Technology can be a great way to stay connected to the world and those around us. We use it to talk, text, order food, and catch up on our favorite shows. When introduced into relationships, the line between healthy and unhealthy can get confusing.

Digital Abuse

1 in 4 teens is harassed through technology. Technology should make us feel connected, not controlled. Digital abuse is using technology like cell phones and social media to mistreat, control, stalk, or intimidate another person.  Red flags for digital abuse can sound like “Who is that girl who liked your picture on Instagram?” or “I should be able to see what’s in your phone if you have nothing to hide.” No matter what it looks like or sounds like, no one deserves to be mistreated online or off.

What Does Digital Abuse Look Like?

  • Texting or calling someone so much it makes them uncomfortable
  • Stealing or insisting to be given passwords to another person’s phone or social media accounts
  • Telling someone who they can and can’t be friends with online
  • Sending unwanted photos or messages
  • Pressuring someone to send sexually explicit photos or messages (sexting)
  • Threatening to share private photos or messages
  • Reading texts or messages without permission
  • Using social media to constantly keep tabs on someone
  • Putting another person down on social media
  • Sending threatening or insulting messages

Healthy Digital Boundaries

Just like it’s important to discuss physical and emotional boundaries in a relationship, it’s important to talk about digital boundaries too. You should be able to communicate your boundaries without being afraid of how your partner will respond and know that your boundaries will be respected. Healthy digital boundaries look like:

Discussing & Respecting Boundaries

In a healthy relationship, partners should trust each other and respect personal boundaries. Do you prefer not to text when spending time with friends or family? Are you ok with texting each other all day? By discussing and respecting boundaries, you gain a better understanding of each other’s comfort levels and create mutual respect. Are you not sure what your partner’s digital boundaries are? Talk about it!

Keeping Passwords Private

You should feel able to share things with your partner, but it’s also ok to keep some things private – including your phone or social media passwords. If you do share passwords, discuss the boundaries that come with them. Can they use your phone passcode to play games on your phone? Can they check your Instagram DM’s to get the address to the party you’re going to together? Remember, if someone shares a password with you, it is a sign of trust and by using their password in ways they haven’t consented to is unhealthy and a violation of trust.

Holding Yourself Accountable

Being in a relationship with someone doesn’t give you the right to go through their phone or know what they are doing every minute of the day. You should never pressure or guilt trip your partner to send messages or photos they are not comfortable sending. You should also respect your partner’s privacy by not asking for passcodes or passwords to build trust or to ensure they aren’t cheating. If your relationship lacks trust or honesty, it may be a red flag that the relationship is unhealthy.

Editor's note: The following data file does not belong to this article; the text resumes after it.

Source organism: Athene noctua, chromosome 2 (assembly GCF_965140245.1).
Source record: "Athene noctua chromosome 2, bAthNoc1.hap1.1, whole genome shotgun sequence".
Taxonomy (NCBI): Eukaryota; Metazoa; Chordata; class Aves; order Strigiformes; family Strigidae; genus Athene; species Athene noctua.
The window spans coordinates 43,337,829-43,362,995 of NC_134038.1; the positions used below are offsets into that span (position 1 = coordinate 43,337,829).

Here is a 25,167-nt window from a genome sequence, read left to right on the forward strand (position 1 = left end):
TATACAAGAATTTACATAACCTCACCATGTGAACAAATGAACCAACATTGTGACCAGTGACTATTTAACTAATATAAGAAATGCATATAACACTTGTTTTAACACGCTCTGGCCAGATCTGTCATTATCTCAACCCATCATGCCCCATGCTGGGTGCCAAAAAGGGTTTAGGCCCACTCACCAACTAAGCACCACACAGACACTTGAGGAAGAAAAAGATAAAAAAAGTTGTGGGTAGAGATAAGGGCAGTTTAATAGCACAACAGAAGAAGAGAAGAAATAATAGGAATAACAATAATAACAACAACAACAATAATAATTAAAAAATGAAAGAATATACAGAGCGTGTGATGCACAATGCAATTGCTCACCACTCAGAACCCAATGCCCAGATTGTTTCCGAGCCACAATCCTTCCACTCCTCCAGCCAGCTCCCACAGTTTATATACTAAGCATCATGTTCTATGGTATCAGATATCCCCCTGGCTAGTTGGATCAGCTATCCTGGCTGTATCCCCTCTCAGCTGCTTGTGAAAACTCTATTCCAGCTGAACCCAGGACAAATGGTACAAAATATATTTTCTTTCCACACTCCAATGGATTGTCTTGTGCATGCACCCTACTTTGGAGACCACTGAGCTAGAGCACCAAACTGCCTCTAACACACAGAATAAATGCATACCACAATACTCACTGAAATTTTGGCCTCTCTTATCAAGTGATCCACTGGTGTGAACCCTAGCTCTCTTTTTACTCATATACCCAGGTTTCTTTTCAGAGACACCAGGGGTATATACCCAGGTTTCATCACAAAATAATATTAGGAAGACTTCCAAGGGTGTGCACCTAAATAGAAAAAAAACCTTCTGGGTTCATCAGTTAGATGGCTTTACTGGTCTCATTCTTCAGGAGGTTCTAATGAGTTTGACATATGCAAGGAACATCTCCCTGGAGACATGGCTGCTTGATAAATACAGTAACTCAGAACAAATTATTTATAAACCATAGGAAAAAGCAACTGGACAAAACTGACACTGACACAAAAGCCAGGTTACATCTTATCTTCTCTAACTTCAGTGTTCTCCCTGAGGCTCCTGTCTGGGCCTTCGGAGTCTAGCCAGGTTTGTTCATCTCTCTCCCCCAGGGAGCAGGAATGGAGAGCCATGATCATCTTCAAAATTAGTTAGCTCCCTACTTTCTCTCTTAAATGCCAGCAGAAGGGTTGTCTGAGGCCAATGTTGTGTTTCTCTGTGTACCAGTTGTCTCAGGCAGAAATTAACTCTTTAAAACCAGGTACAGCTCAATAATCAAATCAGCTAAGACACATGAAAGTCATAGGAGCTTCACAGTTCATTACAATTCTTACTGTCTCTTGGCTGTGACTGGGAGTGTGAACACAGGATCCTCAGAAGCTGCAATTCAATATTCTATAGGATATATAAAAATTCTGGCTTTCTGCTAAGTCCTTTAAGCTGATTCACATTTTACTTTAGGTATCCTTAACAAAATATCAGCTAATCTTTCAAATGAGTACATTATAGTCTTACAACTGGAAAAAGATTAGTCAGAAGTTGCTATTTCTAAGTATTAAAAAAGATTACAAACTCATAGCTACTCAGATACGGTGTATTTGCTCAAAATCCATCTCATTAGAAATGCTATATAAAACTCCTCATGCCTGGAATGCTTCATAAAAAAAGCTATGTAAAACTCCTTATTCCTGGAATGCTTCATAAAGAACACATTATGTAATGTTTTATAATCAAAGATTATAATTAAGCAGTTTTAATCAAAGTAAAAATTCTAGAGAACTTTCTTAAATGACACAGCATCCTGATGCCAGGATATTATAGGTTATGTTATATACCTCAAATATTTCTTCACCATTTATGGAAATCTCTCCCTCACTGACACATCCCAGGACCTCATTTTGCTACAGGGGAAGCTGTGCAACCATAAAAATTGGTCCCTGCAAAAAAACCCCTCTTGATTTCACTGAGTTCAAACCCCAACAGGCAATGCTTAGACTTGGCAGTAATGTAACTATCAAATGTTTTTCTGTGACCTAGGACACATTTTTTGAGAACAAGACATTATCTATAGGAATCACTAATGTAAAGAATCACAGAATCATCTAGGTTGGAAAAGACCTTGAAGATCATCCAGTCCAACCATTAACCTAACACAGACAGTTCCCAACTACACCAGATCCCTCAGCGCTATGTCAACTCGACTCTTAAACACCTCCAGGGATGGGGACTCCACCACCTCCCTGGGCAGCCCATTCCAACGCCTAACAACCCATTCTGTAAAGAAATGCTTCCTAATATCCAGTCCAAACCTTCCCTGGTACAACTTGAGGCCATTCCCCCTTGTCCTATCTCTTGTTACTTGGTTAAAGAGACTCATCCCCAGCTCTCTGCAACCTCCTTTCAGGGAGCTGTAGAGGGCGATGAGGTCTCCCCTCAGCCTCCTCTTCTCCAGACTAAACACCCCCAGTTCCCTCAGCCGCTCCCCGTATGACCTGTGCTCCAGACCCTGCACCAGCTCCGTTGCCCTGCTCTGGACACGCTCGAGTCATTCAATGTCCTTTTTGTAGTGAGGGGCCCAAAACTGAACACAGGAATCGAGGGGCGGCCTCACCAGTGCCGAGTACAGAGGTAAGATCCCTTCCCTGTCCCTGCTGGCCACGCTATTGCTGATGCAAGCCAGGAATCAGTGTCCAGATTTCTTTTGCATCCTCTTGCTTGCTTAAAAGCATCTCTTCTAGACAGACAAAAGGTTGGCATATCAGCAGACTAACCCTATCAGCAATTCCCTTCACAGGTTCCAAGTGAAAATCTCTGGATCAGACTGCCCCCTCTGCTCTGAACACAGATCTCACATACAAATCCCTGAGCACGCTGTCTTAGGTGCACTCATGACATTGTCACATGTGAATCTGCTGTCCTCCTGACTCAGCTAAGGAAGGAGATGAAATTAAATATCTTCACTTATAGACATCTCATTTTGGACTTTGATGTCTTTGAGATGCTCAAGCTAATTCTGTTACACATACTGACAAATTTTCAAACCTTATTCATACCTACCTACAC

What to Do if You’ve Experienced Digital Abuse

Here are a few safety planning steps you can take if your digital boundaries aren’t being respected or you’ve experience abuse.

  • Save or documents any threatening messages, photos, videos, or voicemails you have received as evidence of abuse.
  • Be careful with sending pictures or messages you do not want others to see. Once you share a post or message it is no longer in your control. Be mindful that an abusive partner may save or forward anything you share.
  • Know and understand privacy settings. Social media often has customizable privacy settings that allows you to control who tags you in photos, who can send you messages or friend requests, and allows you to block other users on the site.
  • Be mindful when checking in online, either by sharing your location in a post or posting a photo with distinguishable backgrounds. Ask friends to get your consent before posting a photo or tagging your location online.
  • Avoid contact with the person who is abusing or harassing you in the ways you are able to. Consider changing your phone number or your name on social media if the abuse and harassment don’t stop.


Even though no relationship is perfect, your relationships should make you feel good – building you up instead of tearing you down. It should make you feel happy, safe, and supported, and abuse should never be a part of it.  If you or someone you know is in an unhealthy or abusive relationship and is seeking help or support, contact the National Domestic Violence Hotline at 1-800-799-SAFE (7233) or chat with an advocate through Love is Respect by texting LOVEIS to 22522. If you are in the Hays/Caldwell county area, call HCWC at 512-396-HELP(4357)

Unsure if your relationship is healthy? Learn more about healthy and unhealthy relationships here.


  • Kiara Nicholson

    Kiara is a full-time cat lady with a passion for social justice. At HCWC, she is the Primary Prevention Coordinator – facilitating conversations with adolescents and adults on fostering healthier relationships and ways to make the world a safer, more equitable place. Kiara is a proud alum of Texas State University where she received her bachelor’s degree in Applied Sociology. Her passions include social change, youth activism, LGBTQ activism, and crafting. She doesn’t like taking pictures, but she does love Bitmojis.

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